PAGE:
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Wednesday, January 26, 2011

Going Way Too Far - Stooge Edition

I know some people who respect talk-radio co-host Craig Silverman. I find the guy's nasally voice irritating to listen to, but that's aesthetics. What about substance?

As this rambling piece on Huff Post shows, he's little more than a right-wing stooge.

Take this line:
Paul Krugman and Clarence Dupnik went way too far, but Sarah Palin was inevitably going to be discussed.
Yes, I understand it's a given that both Paul Krugman and Clarence Dupnik "went way too far" when they brought up "political rhetoric" in the context of the Tucson shootings, but did they? Did they really?

Going "way too far" is a subjective thing, of course, but I wonder, how exactly did Krugman go "way too far?" Well, let's consult Krugman.

This, I believe, is the piece Silverman is talking about. Is this going "way too far?"
We don’t have proof yet that this was political, but the odds are that it was.
Considering the context, that's an eminently reasonable first take. An attempted assassination at a political event? Yeah, might be political. Kind of like how a Muslim blowing shit up might be Islamic terrorism.

But maybe that's not where Silverman thinks Krugman "went way too far." Maybe it's this:
You know that Republicans will yell about the evils of partisanship whenever anyone tries to make a connection between the rhetoric of Beck, Limbaugh, etc. and the violence I fear we’re going to see in the months and years ahead. But violent acts are what happen when you create a climate of hate. And it’s long past time for the GOP’s leaders to take a stand against the hate-mongers.
Again, I can see how you may disagree if you're on the right, but what part of this is going "way too far?"

As for Dupnik, his remarks were emotionally charged, but again, how did they "go way too far?"

In his press confernce, Dupnik said, among other things:
"There's reason to believe that this individual may have a mental issue. And I think people who are unbalanced are especially susceptible to vitriol," he said during his televised remarks. "People tend to pooh-pooh this business about all the vitriol we hear inflaming the American public by people who make a living off of doing that. That may be free speech, but it's not without consequences."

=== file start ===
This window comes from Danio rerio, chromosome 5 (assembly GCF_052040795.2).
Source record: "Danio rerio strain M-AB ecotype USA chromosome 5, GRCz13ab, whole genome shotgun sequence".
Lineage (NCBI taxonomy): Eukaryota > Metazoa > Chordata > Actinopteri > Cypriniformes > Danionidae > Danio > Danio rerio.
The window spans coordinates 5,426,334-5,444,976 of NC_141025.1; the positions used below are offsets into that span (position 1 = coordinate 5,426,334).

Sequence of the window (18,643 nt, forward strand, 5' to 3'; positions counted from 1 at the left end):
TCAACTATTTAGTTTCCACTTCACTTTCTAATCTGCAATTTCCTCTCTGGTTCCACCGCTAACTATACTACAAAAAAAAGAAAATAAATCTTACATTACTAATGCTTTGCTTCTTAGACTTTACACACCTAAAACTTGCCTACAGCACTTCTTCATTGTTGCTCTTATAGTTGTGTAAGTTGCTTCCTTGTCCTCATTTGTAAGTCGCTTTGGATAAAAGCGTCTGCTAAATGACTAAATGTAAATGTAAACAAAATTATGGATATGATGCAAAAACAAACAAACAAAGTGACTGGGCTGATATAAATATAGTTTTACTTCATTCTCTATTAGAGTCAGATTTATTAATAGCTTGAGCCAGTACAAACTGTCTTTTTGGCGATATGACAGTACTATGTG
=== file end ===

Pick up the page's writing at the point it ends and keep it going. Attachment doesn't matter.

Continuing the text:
Yes, this is the kind of thing that Craig Silverman, who's not a stooge at all, thinks goes "way too far."

What kind of spineless, flimsy creature is going to put any of this in the "too far" category?

I think what's happening here is that Silverman is so used to speaking to a right-wing audience that he doesn't even have to worry about justifying the "way too far" stuff. It's part of the meme, so it must be repeated. And repeated and repeated.

I guess there's another possibility that may be somewhat more redemptive of Craig "The Stooge" Silverman. He really does believe Krugman and Dupnik's not-very-inflammatory-but-certainly-disagreeable remarks went "way too far." This would merely mean that he's thin-skinned but not stoogey.

But I don't believe for one second that people on the right genuinely think Krugman or Dupnik went too far. What, you can tolerate talk of Obama's birth certificate, death panels, socialized medicine, Real Americans, watering the tree of liberty with the blood of patriots, you can listen to all this stuff with no problem whatsoever, but when Paul Krugman says "it’s long past time for the GOP’s leaders to take a stand against the hate-mongers," it's somehow out of line?

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